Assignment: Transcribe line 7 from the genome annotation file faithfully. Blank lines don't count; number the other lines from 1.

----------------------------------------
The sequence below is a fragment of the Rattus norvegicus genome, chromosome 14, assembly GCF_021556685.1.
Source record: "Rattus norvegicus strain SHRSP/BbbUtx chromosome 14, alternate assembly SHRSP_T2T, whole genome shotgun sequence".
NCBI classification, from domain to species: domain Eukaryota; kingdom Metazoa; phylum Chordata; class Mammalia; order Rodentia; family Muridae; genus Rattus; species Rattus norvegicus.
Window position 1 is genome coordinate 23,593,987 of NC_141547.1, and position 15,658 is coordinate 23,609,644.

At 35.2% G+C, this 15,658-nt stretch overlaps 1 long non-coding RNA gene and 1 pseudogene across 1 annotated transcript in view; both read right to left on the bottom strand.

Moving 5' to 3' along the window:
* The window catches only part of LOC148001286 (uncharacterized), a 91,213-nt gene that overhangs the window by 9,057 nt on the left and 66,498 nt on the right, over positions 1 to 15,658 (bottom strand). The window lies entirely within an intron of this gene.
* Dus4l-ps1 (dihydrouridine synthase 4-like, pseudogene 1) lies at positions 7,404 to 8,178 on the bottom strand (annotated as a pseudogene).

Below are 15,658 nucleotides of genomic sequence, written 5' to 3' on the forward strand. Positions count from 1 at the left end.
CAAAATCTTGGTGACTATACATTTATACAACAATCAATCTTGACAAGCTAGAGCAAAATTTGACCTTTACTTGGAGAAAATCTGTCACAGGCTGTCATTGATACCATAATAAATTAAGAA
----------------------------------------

* The window catches only part of LOC148001286 (uncharacterized), a 91,213-nt gene that overhangs the window by 9,057 nt on the left and 66,498 nt on the right, over positions 1 to 15,658 (bottom strand). The window lies entirely within an intron of this gene.